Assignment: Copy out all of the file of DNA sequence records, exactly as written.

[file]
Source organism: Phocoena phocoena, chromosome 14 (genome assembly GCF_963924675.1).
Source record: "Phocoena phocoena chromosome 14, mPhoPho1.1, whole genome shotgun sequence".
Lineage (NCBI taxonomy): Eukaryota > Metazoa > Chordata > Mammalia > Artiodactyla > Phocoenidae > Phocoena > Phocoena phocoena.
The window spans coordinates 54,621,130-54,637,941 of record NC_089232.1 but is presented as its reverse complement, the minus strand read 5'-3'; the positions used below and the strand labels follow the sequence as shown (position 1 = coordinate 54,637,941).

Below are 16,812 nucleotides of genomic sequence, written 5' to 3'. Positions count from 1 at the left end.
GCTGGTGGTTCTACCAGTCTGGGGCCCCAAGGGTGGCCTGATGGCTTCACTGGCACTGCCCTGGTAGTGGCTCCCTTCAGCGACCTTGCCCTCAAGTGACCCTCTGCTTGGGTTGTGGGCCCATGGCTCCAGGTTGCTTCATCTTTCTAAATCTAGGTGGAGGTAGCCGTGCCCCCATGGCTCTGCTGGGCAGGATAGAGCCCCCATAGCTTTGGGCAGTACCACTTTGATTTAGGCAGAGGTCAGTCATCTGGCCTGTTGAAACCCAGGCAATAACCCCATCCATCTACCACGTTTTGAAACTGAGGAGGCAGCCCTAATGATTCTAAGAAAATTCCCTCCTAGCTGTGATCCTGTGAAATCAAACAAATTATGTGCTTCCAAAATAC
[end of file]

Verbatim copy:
Source organism: Phocoena phocoena, chromosome 14 (genome assembly GCF_963924675.1).
Source record: "Phocoena phocoena chromosome 14, mPhoPho1.1, whole genome shotgun sequence".
Lineage (NCBI taxonomy): Eukaryota > Metazoa > Chordata > Mammalia > Artiodactyla > Phocoenidae > Phocoena > Phocoena phocoena.
The window spans coordinates 54,621,130-54,637,941 of record NC_089232.1 but is presented as its reverse complement, the minus strand read 5'-3'; the positions used below and the strand labels follow the sequence as shown (position 1 = coordinate 54,637,941).

Below are 16,812 nucleotides of genomic sequence, written 5' to 3'. Positions count from 1 at the left end.
GCTGGTGGTTCTACCAGTCTGGGGCCCCAAGGGTGGCCTGATGGCTTCACTGGCACTGCCCTGGTAGTGGCTCCCTTCAGCGACCTTGCCCTCAAGTGACCCTCTGCTTGGGTTGTGGGCCCATGGCTCCAGGTTGCTTCATCTTTCTAAATCTAGGTGGAGGTAGCCGTGCCCCCATGGCTCTGCTGGGCAGGATAGAGCCCCCATAGCTTTGGGCAGTACCACTTTGATTTAGGCAGAGGTCAGTCATCTGGCCTGTTGAAACCCAGGCAATAACCCCATCCATCTACCACGTTTTGAAACTGAGGAGGCAGCCCTAATGATTCTAAGAAAATTCCCTCCTAGCTGTGATCCTGTGAAATCAAACAAATTATGTGCTTCCAAAATAC